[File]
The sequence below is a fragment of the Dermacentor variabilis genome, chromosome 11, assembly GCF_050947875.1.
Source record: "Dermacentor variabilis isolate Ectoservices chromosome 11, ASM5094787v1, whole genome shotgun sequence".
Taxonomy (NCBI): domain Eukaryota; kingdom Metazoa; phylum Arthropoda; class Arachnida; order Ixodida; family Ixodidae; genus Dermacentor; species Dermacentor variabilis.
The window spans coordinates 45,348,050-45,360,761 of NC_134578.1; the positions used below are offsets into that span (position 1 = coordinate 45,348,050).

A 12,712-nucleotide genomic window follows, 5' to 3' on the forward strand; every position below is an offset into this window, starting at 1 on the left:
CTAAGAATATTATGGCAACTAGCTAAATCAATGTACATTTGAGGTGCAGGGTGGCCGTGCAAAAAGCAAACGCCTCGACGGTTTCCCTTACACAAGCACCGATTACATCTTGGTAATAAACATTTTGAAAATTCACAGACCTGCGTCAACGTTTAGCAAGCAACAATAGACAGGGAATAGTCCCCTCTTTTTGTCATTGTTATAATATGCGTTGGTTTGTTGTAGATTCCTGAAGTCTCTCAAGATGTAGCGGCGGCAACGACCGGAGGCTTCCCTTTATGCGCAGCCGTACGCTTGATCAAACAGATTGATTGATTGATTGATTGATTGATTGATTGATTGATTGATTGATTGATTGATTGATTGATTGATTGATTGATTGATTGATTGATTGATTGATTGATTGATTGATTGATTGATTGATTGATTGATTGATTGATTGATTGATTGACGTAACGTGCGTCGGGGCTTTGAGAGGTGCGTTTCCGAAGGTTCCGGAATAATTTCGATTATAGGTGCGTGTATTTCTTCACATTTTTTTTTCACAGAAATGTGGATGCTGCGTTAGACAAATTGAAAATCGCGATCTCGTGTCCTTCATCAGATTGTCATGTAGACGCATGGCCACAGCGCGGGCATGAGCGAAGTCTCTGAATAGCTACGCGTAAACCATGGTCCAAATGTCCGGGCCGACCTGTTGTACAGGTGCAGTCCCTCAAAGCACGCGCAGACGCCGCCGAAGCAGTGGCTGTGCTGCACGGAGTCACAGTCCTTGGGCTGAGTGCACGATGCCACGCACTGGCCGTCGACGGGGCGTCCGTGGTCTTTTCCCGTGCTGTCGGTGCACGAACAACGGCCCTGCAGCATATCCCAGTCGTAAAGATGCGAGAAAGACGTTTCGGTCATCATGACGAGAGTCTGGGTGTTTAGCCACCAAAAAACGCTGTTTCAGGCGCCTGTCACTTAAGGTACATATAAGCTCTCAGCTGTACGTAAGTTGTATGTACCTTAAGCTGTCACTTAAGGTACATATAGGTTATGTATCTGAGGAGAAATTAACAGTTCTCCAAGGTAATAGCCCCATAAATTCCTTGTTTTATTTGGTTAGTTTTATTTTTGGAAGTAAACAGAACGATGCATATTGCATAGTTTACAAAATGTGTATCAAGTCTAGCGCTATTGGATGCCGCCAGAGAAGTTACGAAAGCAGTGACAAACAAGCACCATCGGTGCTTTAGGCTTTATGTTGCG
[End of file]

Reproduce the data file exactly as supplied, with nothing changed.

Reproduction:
The sequence below is a fragment of the Dermacentor variabilis genome, chromosome 11, assembly GCF_050947875.1.
Source record: "Dermacentor variabilis isolate Ectoservices chromosome 11, ASM5094787v1, whole genome shotgun sequence".
Taxonomy (NCBI): domain Eukaryota; kingdom Metazoa; phylum Arthropoda; class Arachnida; order Ixodida; family Ixodidae; genus Dermacentor; species Dermacentor variabilis.
The window spans coordinates 45,348,050-45,360,761 of NC_134578.1; the positions used below are offsets into that span (position 1 = coordinate 45,348,050).

A 12,712-nucleotide genomic window follows, 5' to 3' on the forward strand; every position below is an offset into this window, starting at 1 on the left:
CTAAGAATATTATGGCAACTAGCTAAATCAATGTACATTTGAGGTGCAGGGTGGCCGTGCAAAAAGCAAACGCCTCGACGGTTTCCCTTACACAAGCACCGATTACATCTTGGTAATAAACATTTTGAAAATTCACAGACCTGCGTCAACGTTTAGCAAGCAACAATAGACAGGGAATAGTCCCCTCTTTTTGTCATTGTTATAATATGCGTTGGTTTGTTGTAGATTCCTGAAGTCTCTCAAGATGTAGCGGCGGCAACGACCGGAGGCTTCCCTTTATGCGCAGCCGTACGCTTGATCAAACAGATTGATTGATTGATTGATTGATTGATTGATTGATTGATTGATTGATTGATTGATTGATTGATTGATTGATTGATTGATTGATTGATTGATTGATTGATTGATTGATTGATTGATTGATTGATTGATTGATTGATTGATTGATTGACGTAACGTGCGTCGGGGCTTTGAGAGGTGCGTTTCCGAAGGTTCCGGAATAATTTCGATTATAGGTGCGTGTATTTCTTCACATTTTTTTTTCACAGAAATGTGGATGCTGCGTTAGACAAATTGAAAATCGCGATCTCGTGTCCTTCATCAGATTGTCATGTAGACGCATGGCCACAGCGCGGGCATGAGCGAAGTCTCTGAATAGCTACGCGTAAACCATGGTCCAAATGTCCGGGCCGACCTGTTGTACAGGTGCAGTCCCTCAAAGCACGCGCAGACGCCGCCGAAGCAGTGGCTGTGCTGCACGGAGTCACAGTCCTTGGGCTGAGTGCACGATGCCACGCACTGGCCGTCGACGGGGCGTCCGTGGTCTTTTCCCGTGCTGTCGGTGCACGAACAACGGCCCTGCAGCATATCCCAGTCGTAAAGATGCGAGAAAGACGTTTCGGTCATCATGACGAGAGTCTGGGTGTTTAGCCACCAAAAAACGCTGTTTCAGGCGCCTGTCACTTAAGGTACATATAAGCTCTCAGCTGTACGTAAGTTGTATGTACCTTAAGCTGTCACTTAAGGTACATATAGGTTATGTATCTGAGGAGAAATTAACAGTTCTCCAAGGTAATAGCCCCATAAATTCCTTGTTTTATTTGGTTAGTTTTATTTTTGGAAGTAAACAGAACGATGCATATTGCATAGTTTACAAAATGTGTATCAAGTCTAGCGCTATTGGATGCCGCCAGAGAAGTTACGAAAGCAGTGACAAACAAGCACCATCGGTGCTTTAGGCTTTATGTTGCG